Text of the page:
A Muslim and a Sikh Talk about Sikhism in the Aftermath of the Wisconsin Tragedy

The most basic teachings of Sikhi focus on oneness and love. Sikhs believe in a singular divine force that permeates the entire world and all people, and therefore, Sikhs strive to ensure equality and justice in all levels of society.
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In the aftermath of the tragic shooting at the Sikh Temple of Wisconsin, Omid Safi, Professor of Religious Studies at University of North Carolina at Chapel Hill and one of America's Muslim public intellectuals interviewed Simran Jeet Singh, a doctoral candiate in the Department of Religion at Columbia University whose work focuses on the life and memory of Guru Nanak.

The focus on this interview is increased understanding and appreciation for the Sikh religion.

Many people are not particularly informed about the Sikh faith. What are the main teachings of Sikhism?

The Sikh tradition (Sikhi) encourages individuals to develop their own relationship with the Divine while also helping others grow spiritually. It places equal importance on social action and spiritual development.

The most basic teachings of Sikhi focus on oneness and love. Sikhs believe in a singular divine force that permeates the entire world and all people, and therefore, Sikhs strive to ensure equality and justice in all levels of society. The theology of love and oneness leads to an emphasis on action; Sikhism seeks to eliminate suffering in the world, and all service is considered to be a divinely inspired expression of worship.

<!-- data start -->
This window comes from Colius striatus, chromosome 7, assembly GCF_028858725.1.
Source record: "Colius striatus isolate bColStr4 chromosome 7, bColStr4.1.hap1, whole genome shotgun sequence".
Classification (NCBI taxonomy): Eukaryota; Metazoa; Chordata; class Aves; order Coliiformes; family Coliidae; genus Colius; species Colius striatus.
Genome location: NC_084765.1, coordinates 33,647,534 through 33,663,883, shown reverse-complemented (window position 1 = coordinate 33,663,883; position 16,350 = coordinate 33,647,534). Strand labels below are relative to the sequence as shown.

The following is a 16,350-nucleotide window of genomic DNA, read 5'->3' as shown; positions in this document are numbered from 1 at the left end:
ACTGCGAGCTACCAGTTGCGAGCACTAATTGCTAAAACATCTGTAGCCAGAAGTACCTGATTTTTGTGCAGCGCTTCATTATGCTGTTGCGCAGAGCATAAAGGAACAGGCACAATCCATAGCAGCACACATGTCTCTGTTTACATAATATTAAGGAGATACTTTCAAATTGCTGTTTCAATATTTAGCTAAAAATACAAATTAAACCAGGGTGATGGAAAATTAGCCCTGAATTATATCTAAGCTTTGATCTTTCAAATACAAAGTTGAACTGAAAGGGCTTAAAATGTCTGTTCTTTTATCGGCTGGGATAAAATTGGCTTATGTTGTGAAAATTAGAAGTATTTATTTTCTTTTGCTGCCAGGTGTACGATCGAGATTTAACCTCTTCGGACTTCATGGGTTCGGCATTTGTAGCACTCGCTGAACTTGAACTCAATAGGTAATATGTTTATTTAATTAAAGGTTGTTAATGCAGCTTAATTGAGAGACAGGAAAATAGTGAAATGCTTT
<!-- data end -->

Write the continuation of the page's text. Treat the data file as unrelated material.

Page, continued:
Even CNN seems to have a hard time getting the basic facts about Sikhism right. There has been a lot of "Sikhs are not Muslims. They are Hindus" kinds of statements. Can you help us get a basic sense of the history of the Sikh faith, and its relationship to the Islamic and Hindu traditions?

The Sikh religion is an independent religion that developed in South Asia about 500 years ago. It emerged in a society dominated by Hinduism and Islam, and therefore, people assume that it is either an off-shoot or synthesis of Islam and Hinduism. However, Sikhi is a religion with its own founder (Guru Nanak) who preached a message of spiritual and social living. Sikhs revere a distinct scripture (The Guru Granth Sahib), maintain their own centers for worship and learning (gurdwara), practice distinctive disciplines and conduct unique ceremonies. Scholars, historians and Sikhs themselves consider Sikhi to be an independent religion.

How many American Sikhs are there?